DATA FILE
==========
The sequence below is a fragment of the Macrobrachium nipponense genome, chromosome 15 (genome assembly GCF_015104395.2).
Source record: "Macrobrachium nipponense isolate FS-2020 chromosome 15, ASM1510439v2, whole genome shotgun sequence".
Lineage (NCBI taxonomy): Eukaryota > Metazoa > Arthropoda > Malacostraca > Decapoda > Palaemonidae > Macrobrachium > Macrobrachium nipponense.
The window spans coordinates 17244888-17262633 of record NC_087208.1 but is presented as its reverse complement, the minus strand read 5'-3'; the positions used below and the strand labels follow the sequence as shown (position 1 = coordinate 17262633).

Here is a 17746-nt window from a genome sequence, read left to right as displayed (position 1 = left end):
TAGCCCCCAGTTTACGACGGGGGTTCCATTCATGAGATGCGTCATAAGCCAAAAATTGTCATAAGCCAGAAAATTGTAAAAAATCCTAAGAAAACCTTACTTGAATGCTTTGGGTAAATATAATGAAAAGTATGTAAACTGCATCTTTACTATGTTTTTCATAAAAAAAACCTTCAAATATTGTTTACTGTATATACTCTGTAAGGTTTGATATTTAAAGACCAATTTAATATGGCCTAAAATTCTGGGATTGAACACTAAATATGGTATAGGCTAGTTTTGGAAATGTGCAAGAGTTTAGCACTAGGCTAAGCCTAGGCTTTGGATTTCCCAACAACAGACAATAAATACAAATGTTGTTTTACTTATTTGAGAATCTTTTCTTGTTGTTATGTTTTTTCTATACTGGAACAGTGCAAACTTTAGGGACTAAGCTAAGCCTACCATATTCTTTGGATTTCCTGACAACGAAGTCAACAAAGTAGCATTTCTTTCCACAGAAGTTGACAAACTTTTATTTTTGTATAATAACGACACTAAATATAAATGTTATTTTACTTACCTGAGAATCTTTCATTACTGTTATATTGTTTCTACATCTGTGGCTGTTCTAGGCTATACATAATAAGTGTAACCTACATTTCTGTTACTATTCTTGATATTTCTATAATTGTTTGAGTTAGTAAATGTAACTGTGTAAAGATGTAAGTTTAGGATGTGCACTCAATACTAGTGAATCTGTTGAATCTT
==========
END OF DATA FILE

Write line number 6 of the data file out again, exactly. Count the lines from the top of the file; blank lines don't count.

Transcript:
TAGCCCCCAGTTTACGACGGGGGTTCCATTCATGAGATGCGTCATAAGCCAAAAATTGTCATAAGCCAGAAAATTGTAAAAAATCCTAAGAAAACCTTACTTGAATGCTTTGGGTAAATATAATGAAAAGTATGTAAACTGCATCTTTACTATGTTTTTCATAAAAAAAACCTTCAAATATTGTTTACTGTATATACTCTGTAAGGTTTGATATTTAAAGACCAATTTAATATGGCCTAAAATTCTGGGATTGAACACTAAATATGGTATAGGCTAGTTTTGGAAATGTGCAAGAGTTTAGCACTAGGCTAAGCCTAGGCTTTGGATTTCCCAACAACAGACAATAAATACAAATGTTGTTTTACTTATTTGAGAATCTTTTCTTGTTGTTATGTTTTTTCTATACTGGAACAGTGCAAACTTTAGGGACTAAGCTAAGCCTACCATATTCTTTGGATTTCCTGACAACGAAGTCAACAAAGTAGCATTTCTTTCCACAGAAGTTGACAAACTTTTATTTTTGTATAATAACGACACTAAATATAAATGTTATTTTACTTACCTGAGAATCTTTCATTACTGTTATATTGTTTCTACATCTGTGGCTGTTCTAGGCTATACATAATAAGTGTAACCTACATTTCTGTTACTATTCTTGATATTTCTATAATTGTTTGAGTTAGTAAATGTAACTGTGTAAAGATGTAAGTTTAGGATGTGCACTCAATACTAGTGAATCTGTTGAATCTT